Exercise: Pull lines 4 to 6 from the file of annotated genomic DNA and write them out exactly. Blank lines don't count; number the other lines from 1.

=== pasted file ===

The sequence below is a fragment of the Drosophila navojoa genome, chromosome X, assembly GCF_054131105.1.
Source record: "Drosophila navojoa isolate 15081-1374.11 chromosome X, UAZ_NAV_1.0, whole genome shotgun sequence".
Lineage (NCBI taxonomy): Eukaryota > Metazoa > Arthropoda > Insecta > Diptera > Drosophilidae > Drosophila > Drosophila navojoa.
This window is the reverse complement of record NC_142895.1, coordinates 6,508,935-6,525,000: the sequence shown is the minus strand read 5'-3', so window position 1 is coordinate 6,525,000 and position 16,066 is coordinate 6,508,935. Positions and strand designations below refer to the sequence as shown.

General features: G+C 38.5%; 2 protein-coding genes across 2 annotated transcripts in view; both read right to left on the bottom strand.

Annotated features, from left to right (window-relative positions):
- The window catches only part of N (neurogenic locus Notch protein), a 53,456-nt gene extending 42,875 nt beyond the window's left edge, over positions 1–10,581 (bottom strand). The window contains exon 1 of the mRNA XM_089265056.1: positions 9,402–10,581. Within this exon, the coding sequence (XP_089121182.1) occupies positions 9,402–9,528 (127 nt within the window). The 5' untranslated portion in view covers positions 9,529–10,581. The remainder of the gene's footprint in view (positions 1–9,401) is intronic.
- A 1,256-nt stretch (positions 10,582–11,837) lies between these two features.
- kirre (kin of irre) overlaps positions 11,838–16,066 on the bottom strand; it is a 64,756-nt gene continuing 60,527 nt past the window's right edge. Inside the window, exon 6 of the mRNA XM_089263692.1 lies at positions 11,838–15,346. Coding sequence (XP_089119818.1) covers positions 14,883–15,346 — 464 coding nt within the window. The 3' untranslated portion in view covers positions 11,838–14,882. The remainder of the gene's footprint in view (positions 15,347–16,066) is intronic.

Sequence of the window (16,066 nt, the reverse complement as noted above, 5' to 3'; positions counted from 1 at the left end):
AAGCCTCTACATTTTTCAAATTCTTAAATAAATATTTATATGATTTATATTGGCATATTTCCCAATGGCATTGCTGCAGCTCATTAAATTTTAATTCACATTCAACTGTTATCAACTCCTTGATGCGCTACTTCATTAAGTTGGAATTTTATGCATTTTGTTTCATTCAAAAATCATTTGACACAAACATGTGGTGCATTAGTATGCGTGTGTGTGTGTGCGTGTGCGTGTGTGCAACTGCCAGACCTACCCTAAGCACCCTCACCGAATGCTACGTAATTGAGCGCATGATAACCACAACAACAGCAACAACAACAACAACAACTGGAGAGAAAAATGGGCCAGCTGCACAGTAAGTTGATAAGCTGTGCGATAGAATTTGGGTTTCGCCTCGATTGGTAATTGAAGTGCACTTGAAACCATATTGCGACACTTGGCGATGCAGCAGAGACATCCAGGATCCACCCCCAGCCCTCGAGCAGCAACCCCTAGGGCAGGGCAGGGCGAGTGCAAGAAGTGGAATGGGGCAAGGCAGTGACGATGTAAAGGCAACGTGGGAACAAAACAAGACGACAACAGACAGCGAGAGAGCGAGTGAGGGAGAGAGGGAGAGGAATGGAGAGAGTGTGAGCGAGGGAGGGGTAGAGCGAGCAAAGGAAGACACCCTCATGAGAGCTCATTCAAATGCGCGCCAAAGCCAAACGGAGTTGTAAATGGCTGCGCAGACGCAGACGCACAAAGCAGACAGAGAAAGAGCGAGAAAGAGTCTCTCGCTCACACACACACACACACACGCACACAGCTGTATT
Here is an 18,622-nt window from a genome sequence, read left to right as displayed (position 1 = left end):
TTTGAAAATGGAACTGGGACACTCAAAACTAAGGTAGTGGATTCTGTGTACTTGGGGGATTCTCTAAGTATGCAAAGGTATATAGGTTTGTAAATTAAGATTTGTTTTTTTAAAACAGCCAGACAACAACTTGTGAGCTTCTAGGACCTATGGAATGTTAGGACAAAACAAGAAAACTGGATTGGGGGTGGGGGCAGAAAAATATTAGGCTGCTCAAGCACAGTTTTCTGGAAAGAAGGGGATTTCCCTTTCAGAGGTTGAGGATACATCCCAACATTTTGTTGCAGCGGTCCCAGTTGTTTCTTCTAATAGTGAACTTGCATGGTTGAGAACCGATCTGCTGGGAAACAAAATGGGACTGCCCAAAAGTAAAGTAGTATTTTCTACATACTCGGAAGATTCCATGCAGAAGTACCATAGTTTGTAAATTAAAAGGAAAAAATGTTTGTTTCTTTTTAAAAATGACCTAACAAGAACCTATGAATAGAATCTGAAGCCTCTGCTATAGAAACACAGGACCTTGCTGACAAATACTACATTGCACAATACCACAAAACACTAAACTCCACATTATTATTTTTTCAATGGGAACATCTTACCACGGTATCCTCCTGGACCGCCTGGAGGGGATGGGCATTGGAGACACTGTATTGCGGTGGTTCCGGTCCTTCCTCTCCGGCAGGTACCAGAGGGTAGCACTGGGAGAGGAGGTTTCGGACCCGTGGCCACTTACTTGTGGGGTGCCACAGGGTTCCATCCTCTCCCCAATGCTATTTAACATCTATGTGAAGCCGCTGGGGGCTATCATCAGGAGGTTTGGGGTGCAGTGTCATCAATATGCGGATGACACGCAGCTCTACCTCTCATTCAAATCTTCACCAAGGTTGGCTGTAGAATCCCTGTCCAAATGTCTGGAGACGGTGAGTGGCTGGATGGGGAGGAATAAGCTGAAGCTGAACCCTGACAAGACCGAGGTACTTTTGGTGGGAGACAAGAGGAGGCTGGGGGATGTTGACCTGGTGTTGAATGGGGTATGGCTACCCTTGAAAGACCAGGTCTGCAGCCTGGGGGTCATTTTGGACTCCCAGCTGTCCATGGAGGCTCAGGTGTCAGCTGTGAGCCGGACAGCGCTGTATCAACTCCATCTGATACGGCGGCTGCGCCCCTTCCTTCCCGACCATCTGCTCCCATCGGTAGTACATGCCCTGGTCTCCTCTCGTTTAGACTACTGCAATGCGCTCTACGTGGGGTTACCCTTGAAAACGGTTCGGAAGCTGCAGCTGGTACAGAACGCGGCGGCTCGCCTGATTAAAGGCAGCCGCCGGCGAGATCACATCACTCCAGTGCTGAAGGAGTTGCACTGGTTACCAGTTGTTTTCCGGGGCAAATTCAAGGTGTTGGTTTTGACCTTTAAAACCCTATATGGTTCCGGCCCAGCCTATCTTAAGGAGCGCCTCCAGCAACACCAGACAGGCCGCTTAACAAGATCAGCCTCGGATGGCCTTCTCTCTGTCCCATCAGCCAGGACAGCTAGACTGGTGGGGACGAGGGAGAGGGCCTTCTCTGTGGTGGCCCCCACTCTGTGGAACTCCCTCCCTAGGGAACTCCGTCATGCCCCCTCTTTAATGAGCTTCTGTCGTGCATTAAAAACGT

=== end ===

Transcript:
This window is the reverse complement of record NC_142895.1, coordinates 6,508,935-6,525,000: the sequence shown is the minus strand read 5'-3', so window position 1 is coordinate 6,525,000 and position 16,066 is coordinate 6,508,935. Positions and strand designations below refer to the sequence as shown.

General features: G+C 38.5%; 2 protein-coding genes across 2 annotated transcripts in view; both read right to left on the bottom strand.

Annotated features, from left to right (window-relative positions):